Café Riazor is named for Riazor, a beach in the Galician city of A Coruña. The restaurant serves tapas, and is presented as a traditional Spanish tapas restaurant.
The restaurant is diversely decorated with coats of arms, mini suits of armor, Spanish flags, ceramic art, wooden and metal sculptures, and more. The walls are white stucco, along with painted brick. All of the elements correspond to different stereotypical Spanish decorating styles and demonstrates the variety of what can be considered “Spanish”.
Café Riazor was opened in 1974, as a small restaurant. In 1989, the size of the restaurant doubled. All of the specials are served with a side of boiled potatoes, french fries, or rice. Most traditional Spanish meals are available. They have bocadillos, paella, chorizo, and of course, plenty of seafood. Café Riazor was reviewed in the New York Times by Eric Asimov.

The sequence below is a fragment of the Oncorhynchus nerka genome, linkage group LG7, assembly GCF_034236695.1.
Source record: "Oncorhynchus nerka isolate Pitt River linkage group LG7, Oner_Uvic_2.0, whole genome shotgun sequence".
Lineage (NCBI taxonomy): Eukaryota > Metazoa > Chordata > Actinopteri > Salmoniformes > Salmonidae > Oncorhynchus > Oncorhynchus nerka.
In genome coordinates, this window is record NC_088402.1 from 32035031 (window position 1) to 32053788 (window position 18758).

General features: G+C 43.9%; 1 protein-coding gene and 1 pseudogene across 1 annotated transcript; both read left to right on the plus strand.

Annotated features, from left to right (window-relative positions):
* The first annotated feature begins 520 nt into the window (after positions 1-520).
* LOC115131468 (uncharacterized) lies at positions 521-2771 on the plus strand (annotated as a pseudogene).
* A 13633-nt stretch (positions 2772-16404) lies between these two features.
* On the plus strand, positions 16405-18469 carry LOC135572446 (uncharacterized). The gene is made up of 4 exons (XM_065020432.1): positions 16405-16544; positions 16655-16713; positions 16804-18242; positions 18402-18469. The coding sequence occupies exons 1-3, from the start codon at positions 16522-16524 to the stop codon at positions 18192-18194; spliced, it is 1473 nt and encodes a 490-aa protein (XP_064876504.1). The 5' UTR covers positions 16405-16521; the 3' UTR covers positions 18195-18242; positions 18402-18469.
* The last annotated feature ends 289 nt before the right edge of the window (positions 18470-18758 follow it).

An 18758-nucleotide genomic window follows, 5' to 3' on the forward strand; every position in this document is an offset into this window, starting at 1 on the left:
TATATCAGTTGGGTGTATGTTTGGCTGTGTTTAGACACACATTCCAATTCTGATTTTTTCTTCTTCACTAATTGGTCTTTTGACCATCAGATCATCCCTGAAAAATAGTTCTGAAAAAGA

Menu & Pricing
The menu has a simple design and features three categories: lunch, dinner, and tapas. Each menu item has a Spanish name, the English translation of the name, and a description of the item in English. The food is not cheap or expensive, but lies somewhere in the middle.